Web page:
In July 2012, [Brian] Nosek received an email from an institution whose name he didn’t recognize: the Laura and John Arnold Foundation. A Google search told him that the Arnolds were a young billionaire couple in Houston. John, Nosek learned, had made his first millions as a wunderkind natural gas trader at Enron, the infamous energy company, and he’d managed to walk away from Enron’s 2001 collapse with a seven-­figure bonus and no accusations of wrong­doing attached to his name. After that Arnold started his own hedge fund, Centaurus Energy, where he became, in the words of one hedge fund competitor, “the best trader that ever lived, full stop.” Then Arnold had abruptly retired at the ripe age of 38 to focus full time on philanthropy.

As Nosek tells it, John Arnold had read about the Reproducibility Project in The Chronicle of Higher Education and wanted to talk. By the following year, Nosek was cofounding an institution called the Center for Open Science with an initial $5.25 million grant from the Arnold Foundation. More than $10 million more in Arnold Foundation grants have come since.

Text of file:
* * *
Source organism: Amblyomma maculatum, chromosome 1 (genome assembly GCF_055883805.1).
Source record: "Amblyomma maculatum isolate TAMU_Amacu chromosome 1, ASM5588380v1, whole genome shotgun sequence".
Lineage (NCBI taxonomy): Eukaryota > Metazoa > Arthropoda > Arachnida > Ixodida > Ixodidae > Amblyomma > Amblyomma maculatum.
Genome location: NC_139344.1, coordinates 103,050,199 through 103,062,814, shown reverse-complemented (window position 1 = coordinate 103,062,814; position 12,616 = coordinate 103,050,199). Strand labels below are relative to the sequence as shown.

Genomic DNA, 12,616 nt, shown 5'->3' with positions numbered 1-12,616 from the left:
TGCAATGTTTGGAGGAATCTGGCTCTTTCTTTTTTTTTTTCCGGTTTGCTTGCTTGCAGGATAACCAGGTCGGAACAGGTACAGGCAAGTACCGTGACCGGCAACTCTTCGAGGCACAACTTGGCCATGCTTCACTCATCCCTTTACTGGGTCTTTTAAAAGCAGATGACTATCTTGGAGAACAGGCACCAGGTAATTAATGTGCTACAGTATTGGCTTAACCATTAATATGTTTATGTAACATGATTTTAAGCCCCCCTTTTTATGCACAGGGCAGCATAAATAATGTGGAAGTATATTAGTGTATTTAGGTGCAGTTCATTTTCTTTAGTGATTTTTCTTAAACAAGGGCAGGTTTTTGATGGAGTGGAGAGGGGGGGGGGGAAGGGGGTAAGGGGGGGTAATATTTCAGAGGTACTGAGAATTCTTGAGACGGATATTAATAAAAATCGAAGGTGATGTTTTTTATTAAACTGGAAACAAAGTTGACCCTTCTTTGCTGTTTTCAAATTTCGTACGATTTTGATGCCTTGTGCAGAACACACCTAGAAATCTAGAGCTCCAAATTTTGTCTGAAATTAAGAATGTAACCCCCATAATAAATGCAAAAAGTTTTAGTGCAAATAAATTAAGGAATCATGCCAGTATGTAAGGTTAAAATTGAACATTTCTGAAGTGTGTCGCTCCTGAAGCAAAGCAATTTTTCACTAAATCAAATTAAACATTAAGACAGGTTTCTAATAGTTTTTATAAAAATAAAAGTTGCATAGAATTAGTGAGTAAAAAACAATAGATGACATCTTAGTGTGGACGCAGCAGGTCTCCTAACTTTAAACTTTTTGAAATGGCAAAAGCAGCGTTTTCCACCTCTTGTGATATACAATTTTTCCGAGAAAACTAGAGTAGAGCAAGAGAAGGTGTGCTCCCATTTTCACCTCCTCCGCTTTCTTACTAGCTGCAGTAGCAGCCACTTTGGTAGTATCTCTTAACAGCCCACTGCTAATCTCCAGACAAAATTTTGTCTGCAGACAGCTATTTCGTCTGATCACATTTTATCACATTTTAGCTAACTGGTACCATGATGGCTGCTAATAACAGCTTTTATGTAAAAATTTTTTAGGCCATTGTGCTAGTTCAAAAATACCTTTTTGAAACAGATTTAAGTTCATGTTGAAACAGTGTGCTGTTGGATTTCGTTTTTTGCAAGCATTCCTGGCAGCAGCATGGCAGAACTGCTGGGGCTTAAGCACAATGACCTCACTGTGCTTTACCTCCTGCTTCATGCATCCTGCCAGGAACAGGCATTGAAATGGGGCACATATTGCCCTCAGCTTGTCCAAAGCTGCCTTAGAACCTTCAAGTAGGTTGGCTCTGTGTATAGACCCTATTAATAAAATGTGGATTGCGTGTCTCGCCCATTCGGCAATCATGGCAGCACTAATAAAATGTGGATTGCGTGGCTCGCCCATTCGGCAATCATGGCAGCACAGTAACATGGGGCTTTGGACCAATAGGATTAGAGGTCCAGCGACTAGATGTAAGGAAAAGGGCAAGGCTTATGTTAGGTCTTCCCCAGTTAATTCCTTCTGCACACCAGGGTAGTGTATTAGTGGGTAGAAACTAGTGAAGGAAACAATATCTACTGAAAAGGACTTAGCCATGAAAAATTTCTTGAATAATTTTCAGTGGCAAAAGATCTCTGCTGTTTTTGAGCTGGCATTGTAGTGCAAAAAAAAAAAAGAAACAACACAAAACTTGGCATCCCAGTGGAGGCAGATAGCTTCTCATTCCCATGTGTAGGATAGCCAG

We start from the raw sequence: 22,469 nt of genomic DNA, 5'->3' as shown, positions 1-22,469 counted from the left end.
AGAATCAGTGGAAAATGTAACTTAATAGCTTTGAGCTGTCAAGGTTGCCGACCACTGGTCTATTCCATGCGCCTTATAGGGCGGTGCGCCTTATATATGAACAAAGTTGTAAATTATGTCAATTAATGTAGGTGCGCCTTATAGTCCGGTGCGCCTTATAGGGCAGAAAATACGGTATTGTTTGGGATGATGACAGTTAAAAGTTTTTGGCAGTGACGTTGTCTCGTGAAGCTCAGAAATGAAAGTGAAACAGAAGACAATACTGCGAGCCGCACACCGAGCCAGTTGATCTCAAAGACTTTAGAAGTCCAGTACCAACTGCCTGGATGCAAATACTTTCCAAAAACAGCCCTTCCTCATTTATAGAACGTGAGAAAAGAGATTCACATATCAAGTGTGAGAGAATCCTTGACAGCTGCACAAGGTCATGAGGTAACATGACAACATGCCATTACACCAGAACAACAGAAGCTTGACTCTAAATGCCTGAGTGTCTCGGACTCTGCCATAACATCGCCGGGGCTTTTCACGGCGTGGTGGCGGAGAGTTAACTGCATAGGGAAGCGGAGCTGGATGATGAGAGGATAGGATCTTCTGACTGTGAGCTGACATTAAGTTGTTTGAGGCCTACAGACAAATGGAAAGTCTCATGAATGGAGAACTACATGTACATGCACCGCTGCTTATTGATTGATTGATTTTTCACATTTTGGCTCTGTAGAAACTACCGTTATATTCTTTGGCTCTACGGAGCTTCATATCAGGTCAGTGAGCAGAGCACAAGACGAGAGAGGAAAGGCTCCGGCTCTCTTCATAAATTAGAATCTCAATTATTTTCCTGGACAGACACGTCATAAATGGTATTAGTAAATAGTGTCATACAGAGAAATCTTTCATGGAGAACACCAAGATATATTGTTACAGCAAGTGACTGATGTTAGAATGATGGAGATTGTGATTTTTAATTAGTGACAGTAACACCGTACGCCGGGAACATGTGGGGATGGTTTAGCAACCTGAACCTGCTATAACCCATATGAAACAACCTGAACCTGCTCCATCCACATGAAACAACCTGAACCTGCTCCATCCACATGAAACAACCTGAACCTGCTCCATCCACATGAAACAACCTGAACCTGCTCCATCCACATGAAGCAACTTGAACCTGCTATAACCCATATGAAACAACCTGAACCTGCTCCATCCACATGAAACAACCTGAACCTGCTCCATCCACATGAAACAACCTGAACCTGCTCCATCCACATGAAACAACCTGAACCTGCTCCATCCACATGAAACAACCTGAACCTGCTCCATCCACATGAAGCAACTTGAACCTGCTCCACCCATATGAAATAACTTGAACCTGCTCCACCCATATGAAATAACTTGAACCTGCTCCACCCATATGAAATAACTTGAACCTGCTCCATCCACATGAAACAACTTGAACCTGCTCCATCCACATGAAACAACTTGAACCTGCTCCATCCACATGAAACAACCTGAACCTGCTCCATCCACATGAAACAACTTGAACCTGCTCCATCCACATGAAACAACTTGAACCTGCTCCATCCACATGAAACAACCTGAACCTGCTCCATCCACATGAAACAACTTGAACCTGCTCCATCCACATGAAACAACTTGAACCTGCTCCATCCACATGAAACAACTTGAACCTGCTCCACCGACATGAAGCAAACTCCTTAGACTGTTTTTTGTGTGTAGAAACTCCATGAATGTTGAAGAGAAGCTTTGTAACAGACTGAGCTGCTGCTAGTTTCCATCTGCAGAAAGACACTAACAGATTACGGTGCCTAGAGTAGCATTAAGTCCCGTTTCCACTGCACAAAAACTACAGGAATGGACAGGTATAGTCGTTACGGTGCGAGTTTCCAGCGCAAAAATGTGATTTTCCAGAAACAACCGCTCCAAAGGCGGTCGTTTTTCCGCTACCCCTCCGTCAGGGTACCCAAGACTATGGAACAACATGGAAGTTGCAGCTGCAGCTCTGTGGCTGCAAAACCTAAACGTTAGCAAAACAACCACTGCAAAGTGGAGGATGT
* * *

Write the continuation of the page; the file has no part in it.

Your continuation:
Four Questions For: Geoff Hinton

Gigaom, Byron Reese


You’ve been referred to as the “godfather of neural networks.” Do you believe you’ll see true artificial intelligence in your lifetime?

It depends on what you mean by true artificial intelligence. If you mean autonomous agents with human level abilities at perception, natural language, reasoning and motor control, probably not. However, it’s very hard to see more than about 5 years into the future so I would not rule it out. Ten years ago, most people in AI would have been very confident that there was no hope of doing machine translation using neural nets that have to get all their linguistic knowledge from the raw training data. But that is now the approach that works best and it has just halved the gap in quality between machine translations and human translations.


NYU Spring Welcome 2017